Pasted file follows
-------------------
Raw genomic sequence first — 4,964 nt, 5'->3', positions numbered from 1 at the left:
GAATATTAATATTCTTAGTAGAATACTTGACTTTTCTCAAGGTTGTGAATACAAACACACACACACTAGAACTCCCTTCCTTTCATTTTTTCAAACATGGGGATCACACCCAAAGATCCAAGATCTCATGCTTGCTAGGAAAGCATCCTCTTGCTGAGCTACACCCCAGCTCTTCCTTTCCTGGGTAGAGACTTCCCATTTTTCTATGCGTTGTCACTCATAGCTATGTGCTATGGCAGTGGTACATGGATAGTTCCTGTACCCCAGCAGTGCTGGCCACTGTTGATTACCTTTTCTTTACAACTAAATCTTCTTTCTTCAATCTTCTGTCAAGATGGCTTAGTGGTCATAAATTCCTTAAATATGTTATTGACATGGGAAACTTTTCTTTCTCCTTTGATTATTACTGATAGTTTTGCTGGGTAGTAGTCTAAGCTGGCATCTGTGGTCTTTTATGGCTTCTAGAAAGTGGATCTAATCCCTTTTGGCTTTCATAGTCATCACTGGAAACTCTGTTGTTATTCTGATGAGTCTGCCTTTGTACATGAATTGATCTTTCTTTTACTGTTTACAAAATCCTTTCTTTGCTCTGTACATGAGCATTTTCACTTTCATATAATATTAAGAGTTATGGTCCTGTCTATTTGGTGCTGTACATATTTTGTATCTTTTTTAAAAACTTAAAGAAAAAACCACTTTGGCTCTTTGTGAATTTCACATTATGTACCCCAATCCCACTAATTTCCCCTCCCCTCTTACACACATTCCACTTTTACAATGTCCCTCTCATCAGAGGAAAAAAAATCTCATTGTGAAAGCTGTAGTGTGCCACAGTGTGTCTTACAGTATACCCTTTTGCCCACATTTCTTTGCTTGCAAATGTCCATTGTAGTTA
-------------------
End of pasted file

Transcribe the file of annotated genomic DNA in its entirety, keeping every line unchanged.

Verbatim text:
Raw genomic sequence first — 4,964 nt, 5'->3', positions numbered from 1 at the left:
GAATATTAATATTCTTAGTAGAATACTTGACTTTTCTCAAGGTTGTGAATACAAACACACACACACTAGAACTCCCTTCCTTTCATTTTTTCAAACATGGGGATCACACCCAAAGATCCAAGATCTCATGCTTGCTAGGAAAGCATCCTCTTGCTGAGCTACACCCCAGCTCTTCCTTTCCTGGGTAGAGACTTCCCATTTTTCTATGCGTTGTCACTCATAGCTATGTGCTATGGCAGTGGTACATGGATAGTTCCTGTACCCCAGCAGTGCTGGCCACTGTTGATTACCTTTTCTTTACAACTAAATCTTCTTTCTTCAATCTTCTGTCAAGATGGCTTAGTGGTCATAAATTCCTTAAATATGTTATTGACATGGGAAACTTTTCTTTCTCCTTTGATTATTACTGATAGTTTTGCTGGGTAGTAGTCTAAGCTGGCATCTGTGGTCTTTTATGGCTTCTAGAAAGTGGATCTAATCCCTTTTGGCTTTCATAGTCATCACTGGAAACTCTGTTGTTATTCTGATGAGTCTGCCTTTGTACATGAATTGATCTTTCTTTTACTGTTTACAAAATCCTTTCTTTGCTCTGTACATGAGCATTTTCACTTTCATATAATATTAAGAGTTATGGTCCTGTCTATTTGGTGCTGTACATATTTTGTATCTTTTTTAAAAACTTAAAGAAAAAACCACTTTGGCTCTTTGTGAATTTCACATTATGTACCCCAATCCCACTAATTTCCCCTCCCCTCTTACACACATTCCACTTTTACAATGTCCCTCTCATCAGAGGAAAAAAAATCTCATTGTGAAAGCTGTAGTGTGCCACAGTGTGTCTTACAGTATACCCTTTTGCCCACATTTCTTTGCTTGCAAATGTCCATTGTAGTTA